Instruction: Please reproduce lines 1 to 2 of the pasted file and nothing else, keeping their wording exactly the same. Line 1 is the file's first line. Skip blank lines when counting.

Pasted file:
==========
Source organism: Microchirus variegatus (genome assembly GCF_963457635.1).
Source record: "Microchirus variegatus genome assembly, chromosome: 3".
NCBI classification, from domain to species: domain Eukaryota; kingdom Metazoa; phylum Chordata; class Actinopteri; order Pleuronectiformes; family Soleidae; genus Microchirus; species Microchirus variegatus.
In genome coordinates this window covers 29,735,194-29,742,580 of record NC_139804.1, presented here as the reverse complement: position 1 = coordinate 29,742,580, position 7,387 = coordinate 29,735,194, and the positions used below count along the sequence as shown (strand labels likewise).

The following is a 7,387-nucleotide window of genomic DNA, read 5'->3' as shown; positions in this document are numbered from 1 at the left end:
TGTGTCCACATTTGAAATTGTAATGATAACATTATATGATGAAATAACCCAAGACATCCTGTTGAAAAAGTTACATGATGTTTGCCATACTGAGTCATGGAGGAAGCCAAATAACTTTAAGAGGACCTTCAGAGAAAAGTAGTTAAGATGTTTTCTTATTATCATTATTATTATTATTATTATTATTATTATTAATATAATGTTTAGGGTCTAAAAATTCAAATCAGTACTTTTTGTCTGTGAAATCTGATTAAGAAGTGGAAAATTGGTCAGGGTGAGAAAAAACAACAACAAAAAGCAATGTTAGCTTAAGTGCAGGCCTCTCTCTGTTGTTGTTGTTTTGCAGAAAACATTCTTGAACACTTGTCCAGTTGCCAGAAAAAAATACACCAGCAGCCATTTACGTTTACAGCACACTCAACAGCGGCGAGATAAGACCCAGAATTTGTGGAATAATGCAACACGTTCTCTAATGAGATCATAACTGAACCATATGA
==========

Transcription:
Source organism: Microchirus variegatus (genome assembly GCF_963457635.1).
Source record: "Microchirus variegatus genome assembly, chromosome: 3".